South Shore - Trail, Yankton, SD, Nebraska

South Shore - Trail, Yankton, SD, Nebraska


These trails are located immediately next to Lewis & Clark Lake on the Nebraska side. The land is owned by the state of Nebraska; however, it can't be considered a park necessarily. Parking area is next to a small pond separated by a land bridge from the larger lake. Trails were created by the state sending a bulldozer through the woods on the west side of the pond. Trails need to be developed for mountain biking, but the area has good potential as it's wells shaded; has lots of ups and downs over ravines with potential for one or two decent descents.


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[Oct 02, 2006]
Cross Country Rider

PLEASE NOTE I SCREWED UP WHEN I PUT THE WAYPOINT ON THE GOOGLE MAP!!! These trails are located adjacent to the lake, not across the river from Yankton directly. From Yankton, I cross the dam, take the first right, go past the golf course and you'll see an itty-bitty sign designating South Shore.

The summary of these trails is that they need to be ridden to become true trails. Right now they're paths through trees created by a big bulldozer. To sum it up, you pick a path, get a 100-300 ft. elev. climb to the top, see some bald eagles soaring over the cliffs that you're on top of, then find another path to the bottom.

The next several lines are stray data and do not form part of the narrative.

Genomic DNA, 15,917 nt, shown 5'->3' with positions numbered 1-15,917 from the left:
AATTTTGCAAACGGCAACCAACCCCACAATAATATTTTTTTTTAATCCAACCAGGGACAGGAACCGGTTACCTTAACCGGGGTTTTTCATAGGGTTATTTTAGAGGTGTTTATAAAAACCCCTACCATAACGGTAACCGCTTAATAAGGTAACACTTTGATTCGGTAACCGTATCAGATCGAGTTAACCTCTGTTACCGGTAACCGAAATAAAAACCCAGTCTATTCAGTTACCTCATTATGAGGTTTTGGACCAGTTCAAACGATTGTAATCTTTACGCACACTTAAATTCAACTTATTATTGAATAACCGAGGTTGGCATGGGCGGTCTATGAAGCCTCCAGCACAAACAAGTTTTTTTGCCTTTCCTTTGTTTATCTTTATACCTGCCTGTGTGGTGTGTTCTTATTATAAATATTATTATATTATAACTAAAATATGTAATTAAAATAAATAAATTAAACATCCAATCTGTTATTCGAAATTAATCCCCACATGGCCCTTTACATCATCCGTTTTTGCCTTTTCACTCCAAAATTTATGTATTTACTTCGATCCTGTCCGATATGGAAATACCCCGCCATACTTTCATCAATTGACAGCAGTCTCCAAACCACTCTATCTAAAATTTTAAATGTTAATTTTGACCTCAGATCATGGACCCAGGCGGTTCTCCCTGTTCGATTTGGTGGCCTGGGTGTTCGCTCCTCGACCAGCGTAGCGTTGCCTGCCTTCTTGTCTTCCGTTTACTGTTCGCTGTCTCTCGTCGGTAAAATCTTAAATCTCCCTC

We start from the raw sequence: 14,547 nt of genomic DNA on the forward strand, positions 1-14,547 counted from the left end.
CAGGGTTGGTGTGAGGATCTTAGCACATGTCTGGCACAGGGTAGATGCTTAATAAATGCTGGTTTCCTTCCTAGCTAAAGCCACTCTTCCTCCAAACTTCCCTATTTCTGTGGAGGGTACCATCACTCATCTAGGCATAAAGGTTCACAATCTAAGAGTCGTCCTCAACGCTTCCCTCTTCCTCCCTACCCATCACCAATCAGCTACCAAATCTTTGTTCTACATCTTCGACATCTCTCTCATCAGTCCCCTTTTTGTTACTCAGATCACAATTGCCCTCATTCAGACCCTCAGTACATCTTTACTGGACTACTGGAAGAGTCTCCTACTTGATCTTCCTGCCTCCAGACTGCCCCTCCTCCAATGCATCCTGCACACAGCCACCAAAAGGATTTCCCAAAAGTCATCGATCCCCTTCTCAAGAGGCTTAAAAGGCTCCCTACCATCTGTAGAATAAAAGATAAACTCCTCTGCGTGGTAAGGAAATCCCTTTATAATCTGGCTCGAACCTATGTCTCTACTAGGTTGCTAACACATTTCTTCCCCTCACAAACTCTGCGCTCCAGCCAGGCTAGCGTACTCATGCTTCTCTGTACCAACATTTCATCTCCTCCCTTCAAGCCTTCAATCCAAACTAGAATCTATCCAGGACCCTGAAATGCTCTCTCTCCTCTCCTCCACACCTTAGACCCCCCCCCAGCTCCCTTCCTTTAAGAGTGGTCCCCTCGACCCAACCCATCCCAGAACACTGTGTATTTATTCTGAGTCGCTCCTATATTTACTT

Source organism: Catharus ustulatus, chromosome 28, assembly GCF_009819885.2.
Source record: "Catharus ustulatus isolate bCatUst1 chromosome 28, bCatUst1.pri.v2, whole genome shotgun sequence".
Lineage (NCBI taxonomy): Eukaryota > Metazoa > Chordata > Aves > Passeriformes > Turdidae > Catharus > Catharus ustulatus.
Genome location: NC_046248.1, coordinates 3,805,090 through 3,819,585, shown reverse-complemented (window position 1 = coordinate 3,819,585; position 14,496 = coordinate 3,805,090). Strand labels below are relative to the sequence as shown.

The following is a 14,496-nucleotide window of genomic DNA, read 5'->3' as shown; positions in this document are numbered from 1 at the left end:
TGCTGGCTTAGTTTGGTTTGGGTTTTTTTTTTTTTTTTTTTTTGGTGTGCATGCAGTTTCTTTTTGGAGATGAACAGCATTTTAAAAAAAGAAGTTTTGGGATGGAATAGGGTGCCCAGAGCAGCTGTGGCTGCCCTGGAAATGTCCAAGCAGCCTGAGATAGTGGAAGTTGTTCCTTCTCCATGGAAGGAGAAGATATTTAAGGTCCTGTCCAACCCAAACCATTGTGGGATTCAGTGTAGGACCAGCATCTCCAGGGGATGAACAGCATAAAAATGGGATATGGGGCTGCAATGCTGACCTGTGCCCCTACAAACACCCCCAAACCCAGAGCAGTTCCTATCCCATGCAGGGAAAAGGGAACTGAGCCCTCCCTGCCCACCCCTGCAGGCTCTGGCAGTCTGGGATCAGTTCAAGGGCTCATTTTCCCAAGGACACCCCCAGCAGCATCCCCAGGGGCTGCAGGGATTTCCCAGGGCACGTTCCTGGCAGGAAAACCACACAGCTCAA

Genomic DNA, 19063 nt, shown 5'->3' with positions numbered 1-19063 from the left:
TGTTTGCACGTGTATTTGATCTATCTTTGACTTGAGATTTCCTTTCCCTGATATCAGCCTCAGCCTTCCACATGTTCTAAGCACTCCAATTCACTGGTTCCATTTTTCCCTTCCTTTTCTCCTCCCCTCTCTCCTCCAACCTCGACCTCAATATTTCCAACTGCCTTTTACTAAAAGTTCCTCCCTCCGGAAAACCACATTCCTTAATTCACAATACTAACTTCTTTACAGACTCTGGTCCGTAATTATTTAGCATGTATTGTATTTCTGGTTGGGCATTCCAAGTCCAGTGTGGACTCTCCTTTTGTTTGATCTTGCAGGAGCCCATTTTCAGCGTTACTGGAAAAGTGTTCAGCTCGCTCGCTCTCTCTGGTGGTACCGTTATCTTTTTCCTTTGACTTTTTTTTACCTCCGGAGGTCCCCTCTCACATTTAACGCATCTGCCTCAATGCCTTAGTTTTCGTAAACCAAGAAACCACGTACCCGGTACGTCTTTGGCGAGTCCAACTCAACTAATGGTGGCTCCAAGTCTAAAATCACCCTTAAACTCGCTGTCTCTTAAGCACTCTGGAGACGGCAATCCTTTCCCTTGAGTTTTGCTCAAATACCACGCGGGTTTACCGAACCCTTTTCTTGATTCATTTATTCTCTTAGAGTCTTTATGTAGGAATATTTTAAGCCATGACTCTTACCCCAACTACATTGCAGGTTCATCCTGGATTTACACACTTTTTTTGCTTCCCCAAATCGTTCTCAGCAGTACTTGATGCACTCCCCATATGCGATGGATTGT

Customer Service

I have two ways of riding South Shore:
For fun I ride across the land bridge up the only real section of single track. Once on top I hang a left in the meadow, cruise along the tree line until I get to the second downslope into the trees. It kind of twists around in different directions, but all routes lead to a t-intersection that "feels" like the bottom. Then go left for a moderately sloped quarter mile long climb back up to the top then finish off riding the previously mentioned single track back out onto the land bridge.

For a workout, I park next to the pond, climbing back up the gravel road to the posted entrance into the trails. I spin through what feels like a longer climb than it is, there's a quick 25 foot drop into a ravine, with a steep grunt up the slightly higher other side. Shortly thereafter you're at what is the right side of the previously mentioned t-intersection. I suffer through the long climb alternating between spinning and mashing. Once on the top I try to weave around as much as possible, heading in a generally northern direction so that I can finish off with that single track down onto the land bridge.

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A perfect day on the Missouri river corridor would be an hour or two exploring through South Shore, then heading over to Ponca State park to explore all the miles of single track over there, then heading to Sioux City, IA to ride the fun and fast Stone State Park.

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